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    Use JavaScript's for-in Loop on Objects with Prototypes

    Tyler ClarkTyler Clark

    Loops can behave differently when objects have chained prototype objects. Let's see the difference we get when we use the for-in loop on an object without a prototype, as opposed to an object with a prototype object.



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    Instructor: Loops give us the power to iterate over items and collections. Some loops work differently depending on the object and its prototype chain.

    Here, we have an object with two properties -- first name of Tyler and last name of Klerk. Let's try it, let n=0for that property and object, n++, then we'll console.log out n. We'll see that we get two. The for-in loop iterates over innumerable properties of an object.

    Because our object has two properties, we are going to get a return of two. Now, if we create a new object called proto object, with the property hair of brown, and then we do object.setPrototypeOf(object) to be proto object, we now see that the number of times our for loop has looped over each one of our properties of object is now three.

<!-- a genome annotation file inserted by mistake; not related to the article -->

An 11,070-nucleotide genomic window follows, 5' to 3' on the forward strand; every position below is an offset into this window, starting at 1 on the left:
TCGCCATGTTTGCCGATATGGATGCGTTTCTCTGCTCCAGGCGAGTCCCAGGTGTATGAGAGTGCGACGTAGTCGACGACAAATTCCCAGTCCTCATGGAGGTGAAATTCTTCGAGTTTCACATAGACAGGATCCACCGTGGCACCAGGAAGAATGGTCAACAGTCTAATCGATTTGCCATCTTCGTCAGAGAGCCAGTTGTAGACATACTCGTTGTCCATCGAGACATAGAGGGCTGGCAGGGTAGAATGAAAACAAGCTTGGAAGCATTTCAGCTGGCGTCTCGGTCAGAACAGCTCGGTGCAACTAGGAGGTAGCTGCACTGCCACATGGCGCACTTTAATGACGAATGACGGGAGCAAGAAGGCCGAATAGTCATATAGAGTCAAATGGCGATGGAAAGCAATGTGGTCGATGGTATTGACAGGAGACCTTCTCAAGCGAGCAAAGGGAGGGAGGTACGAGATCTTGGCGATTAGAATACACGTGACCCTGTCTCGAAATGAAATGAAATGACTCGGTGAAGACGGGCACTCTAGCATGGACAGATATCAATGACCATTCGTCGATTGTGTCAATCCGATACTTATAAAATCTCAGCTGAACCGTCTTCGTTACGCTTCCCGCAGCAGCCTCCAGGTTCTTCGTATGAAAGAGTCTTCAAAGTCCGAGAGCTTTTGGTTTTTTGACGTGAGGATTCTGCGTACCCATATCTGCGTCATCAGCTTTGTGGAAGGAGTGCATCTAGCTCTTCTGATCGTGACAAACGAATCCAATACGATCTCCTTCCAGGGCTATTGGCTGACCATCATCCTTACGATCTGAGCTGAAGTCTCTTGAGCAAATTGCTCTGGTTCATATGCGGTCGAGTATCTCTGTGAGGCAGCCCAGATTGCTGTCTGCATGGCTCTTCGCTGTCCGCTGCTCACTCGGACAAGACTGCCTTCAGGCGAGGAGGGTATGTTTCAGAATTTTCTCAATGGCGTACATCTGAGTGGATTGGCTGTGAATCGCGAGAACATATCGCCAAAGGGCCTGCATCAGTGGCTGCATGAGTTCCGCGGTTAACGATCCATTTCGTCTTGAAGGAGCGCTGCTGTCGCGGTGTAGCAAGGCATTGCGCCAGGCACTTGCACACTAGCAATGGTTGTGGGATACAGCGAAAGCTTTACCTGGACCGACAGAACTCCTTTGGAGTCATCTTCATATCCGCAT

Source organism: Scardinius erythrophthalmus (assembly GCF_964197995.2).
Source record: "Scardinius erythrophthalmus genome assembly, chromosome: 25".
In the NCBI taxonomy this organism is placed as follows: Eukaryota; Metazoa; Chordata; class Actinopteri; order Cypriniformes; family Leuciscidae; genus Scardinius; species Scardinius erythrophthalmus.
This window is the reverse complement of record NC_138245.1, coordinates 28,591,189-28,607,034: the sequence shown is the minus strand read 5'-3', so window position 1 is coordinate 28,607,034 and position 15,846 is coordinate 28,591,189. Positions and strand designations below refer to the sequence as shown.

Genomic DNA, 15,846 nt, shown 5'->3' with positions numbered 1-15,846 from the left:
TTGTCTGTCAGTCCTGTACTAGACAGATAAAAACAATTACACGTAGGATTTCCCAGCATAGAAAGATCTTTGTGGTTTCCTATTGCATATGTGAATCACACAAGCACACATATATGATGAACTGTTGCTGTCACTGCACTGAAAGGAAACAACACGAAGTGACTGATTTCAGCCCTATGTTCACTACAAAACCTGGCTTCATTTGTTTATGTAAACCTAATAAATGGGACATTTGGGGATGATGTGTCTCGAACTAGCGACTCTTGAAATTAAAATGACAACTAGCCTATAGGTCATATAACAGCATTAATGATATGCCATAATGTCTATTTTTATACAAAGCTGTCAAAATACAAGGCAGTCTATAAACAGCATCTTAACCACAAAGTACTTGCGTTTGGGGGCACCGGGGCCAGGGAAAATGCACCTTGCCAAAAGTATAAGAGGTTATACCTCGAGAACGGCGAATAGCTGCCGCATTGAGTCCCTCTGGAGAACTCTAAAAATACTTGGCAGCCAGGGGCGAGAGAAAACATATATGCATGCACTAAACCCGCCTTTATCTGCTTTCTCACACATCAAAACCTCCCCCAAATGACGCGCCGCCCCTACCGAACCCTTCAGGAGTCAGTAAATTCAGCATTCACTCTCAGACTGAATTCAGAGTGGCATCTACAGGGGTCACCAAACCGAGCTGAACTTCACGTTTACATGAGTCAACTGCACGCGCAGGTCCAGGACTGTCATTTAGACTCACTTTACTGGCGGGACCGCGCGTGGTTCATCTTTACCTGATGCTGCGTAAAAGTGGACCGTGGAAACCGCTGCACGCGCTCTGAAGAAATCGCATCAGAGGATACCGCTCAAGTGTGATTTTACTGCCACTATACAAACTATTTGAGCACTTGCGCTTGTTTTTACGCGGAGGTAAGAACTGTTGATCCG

This might be confusing because we did not change the number of properties on our original object. When we set proto object, which has just one property on it, to be the prototype object, our for-in loop steps through the prototype chain object-by-object.

    Now, instead of our for loop, let's do an if object has own property property, then we will n++. By doing so, we see that our n is now back to two. It has own property method returns a Boole indicating whether the object has the specified property as its own property as opposed to inhering it through the prototype chain.

    It's also good to know that our for-in loop will only iterate over distinct properties. With our if-check removed, we're back at three. If we change our hair property to be last name, you can see that now we are back to two.